Metaphors as experiments in science and society

For me, creative metaphors are mental experiments. We bring two concepts together and see what happens when we map one onto the other. Sometimes metaphors work and bring about a new fusion of concepts that makes us see the world in different ways; sometimes they don’t work and we have to start afresh; it’s trial and error combined with lots of imagination. Sometimes we have to work hard to find a good metaphor; sometimes they come to us in a flash; sometimes we just stumble into them. As Bronowski said about Kepler: “Kepler wanted to relate the speeds of planets to the musical intervals. He tried to fit the five regular solids into their orbits. None of these likenesses worked, and they have been forgotten; they have been and they remain the stepping stones of every creative mind. Kepler felt for his laws by ways of metaphors, he searched mystically for likenesses…” (Science and Human Values, p. 22).

Metaphors as mental experiments are important to both science and society – they help us in our search for ‘truth’ and order and for better ways of living in this world. As Bronowski points out: “The symbol and the metaphor are as necessary to science as to poetry. […] In forming a concept [of mass], in speaking the word, we begin a process of experiment and correction which is the creative search for truth.” (Science and Human Values, pp. 48-49; italics mine) “The progress of science is the discovery at each step of a new order which gives unity to what had long seemed unlike. […] When Coleridge tried to define beauty, he returned always to one deep thought: beauty he said, is “unity in variety.” Science is nothing else than the search to discover unity in the wild variety of nature — or more exactly, in the variety of our experience.”  (Science and Human Values, pp. 26-27)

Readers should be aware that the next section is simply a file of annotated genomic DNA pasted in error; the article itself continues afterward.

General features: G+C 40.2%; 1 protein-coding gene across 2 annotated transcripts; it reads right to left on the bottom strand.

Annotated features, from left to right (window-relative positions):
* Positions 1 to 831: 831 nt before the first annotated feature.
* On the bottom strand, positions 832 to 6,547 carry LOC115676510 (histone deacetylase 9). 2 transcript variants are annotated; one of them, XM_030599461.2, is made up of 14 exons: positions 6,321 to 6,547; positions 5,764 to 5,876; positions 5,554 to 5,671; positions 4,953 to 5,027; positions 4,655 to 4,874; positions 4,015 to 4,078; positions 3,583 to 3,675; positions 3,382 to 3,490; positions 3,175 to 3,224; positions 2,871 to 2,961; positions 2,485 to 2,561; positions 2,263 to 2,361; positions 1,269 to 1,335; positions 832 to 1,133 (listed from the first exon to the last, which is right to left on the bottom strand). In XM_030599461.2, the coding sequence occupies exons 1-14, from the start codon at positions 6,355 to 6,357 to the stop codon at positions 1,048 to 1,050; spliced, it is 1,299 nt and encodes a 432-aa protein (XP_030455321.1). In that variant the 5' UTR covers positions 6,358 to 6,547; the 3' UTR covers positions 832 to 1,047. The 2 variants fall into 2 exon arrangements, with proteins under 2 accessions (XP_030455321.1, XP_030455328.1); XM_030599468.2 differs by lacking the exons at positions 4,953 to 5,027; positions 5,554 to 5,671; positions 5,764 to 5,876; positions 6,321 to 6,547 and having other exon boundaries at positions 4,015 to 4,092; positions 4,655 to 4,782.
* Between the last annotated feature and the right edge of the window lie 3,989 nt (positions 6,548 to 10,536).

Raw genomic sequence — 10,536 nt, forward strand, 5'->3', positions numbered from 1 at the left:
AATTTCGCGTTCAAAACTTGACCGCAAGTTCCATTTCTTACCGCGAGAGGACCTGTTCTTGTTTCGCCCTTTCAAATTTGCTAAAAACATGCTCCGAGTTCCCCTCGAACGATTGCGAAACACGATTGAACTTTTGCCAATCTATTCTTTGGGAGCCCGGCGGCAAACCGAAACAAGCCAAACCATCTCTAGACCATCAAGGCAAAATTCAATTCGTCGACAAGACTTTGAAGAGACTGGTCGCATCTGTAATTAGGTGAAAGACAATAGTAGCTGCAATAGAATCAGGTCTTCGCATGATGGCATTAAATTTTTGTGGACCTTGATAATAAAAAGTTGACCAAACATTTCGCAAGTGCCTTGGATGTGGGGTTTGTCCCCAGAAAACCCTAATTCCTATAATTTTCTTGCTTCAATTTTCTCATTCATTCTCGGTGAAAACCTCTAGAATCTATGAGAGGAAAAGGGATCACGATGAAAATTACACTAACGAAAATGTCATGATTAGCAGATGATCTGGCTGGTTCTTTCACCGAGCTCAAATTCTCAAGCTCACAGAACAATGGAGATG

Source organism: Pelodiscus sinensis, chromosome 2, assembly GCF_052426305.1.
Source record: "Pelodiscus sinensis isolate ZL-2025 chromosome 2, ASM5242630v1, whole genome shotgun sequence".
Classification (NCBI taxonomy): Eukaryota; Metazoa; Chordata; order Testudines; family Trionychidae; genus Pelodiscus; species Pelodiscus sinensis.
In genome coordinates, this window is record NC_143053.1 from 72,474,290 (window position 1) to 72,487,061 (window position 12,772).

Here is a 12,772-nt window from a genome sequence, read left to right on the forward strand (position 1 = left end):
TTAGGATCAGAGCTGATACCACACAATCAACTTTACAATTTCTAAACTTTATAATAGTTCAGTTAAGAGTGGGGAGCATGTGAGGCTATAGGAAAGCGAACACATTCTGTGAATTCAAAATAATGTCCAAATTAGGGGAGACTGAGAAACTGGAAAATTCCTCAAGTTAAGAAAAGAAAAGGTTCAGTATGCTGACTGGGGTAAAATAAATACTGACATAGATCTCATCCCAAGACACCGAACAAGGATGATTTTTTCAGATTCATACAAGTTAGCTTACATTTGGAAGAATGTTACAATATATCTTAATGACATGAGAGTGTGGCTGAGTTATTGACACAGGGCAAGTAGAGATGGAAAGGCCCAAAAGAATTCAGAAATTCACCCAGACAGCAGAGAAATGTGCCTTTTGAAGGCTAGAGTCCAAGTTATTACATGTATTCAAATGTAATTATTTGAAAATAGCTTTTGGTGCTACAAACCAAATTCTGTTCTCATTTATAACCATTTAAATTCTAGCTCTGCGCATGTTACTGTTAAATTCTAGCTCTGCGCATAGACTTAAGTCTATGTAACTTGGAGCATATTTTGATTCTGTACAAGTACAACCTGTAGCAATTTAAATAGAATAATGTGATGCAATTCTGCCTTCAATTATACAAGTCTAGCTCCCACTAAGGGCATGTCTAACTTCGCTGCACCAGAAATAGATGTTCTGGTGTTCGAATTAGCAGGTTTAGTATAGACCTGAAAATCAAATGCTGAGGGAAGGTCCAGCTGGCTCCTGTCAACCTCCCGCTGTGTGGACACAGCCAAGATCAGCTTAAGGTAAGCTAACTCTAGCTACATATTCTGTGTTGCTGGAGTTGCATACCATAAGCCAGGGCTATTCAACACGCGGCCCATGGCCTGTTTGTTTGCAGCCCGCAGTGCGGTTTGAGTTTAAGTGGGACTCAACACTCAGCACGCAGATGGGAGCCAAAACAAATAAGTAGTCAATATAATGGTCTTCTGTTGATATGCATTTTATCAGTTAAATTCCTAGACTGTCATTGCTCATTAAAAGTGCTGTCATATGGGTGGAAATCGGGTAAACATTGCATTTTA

Metaphors, politics and ethics

Finding an apt metaphor that brings together hidden likenesses and creates unity in diversity is an event that has repercussions for science and art, but also for human life and how we live it (think about the genome as the ‘book of life’). Bronowski did not write about the ethical implications of creating and using metaphors, but I think he might have approved of us thinking about them. Metaphors are, after all, quite explosive in nature: “The discoveries of science, the works of art are explorations — more, are explosions, of a hidden likeness. The discoverer or the artist presents in them two aspects of nature and fuses them into one. This is the act of creation, in which an original thought is born, and it is the same act in original science and original art.” (Science and Human Values, 1956, pp. 30-31)

Some years ago I wrote an introduction to a book that explored some aspects of the politics and ethics of metaphor use in science communication and quoted a psychologist who said that “metaphor is the cognitive fire that ignites when the brain rubs two different thoughts together” (States 2001: 105; italics added). I went on to say that this can create an instant glow of cognitive and creative satisfaction, but it can also lead to serious arguments (see for example Warren’s blog post about the Hiroshima bomb comparison in climate change communication). (There are, of course, different ethical issues attached to theory-constitutive metaphors such as the code metaphor in genetics, communicative or explanatory metaphors, metaphors taken from one domain or age and [mis]used or misunderstood in another, taken-for-granted metaphors, and so on – material for another blog post)

The use of fire and the use of metaphor have ethical implications. Both are ‘technologies’ that can change the world as we know it and the way we know the world. They can give pleasure or pain and be used for good or for evil; but human civilisation, culture and society cannot do without them. Bronowski understood this very well.

PS Thanks to Peter Broks I have only just come across this great article in The Guardian on the power and politics of metaphor by Sarah Bakewell. It’s well worth reading!

Posted in LanguageMetaphorsScienceScience Communication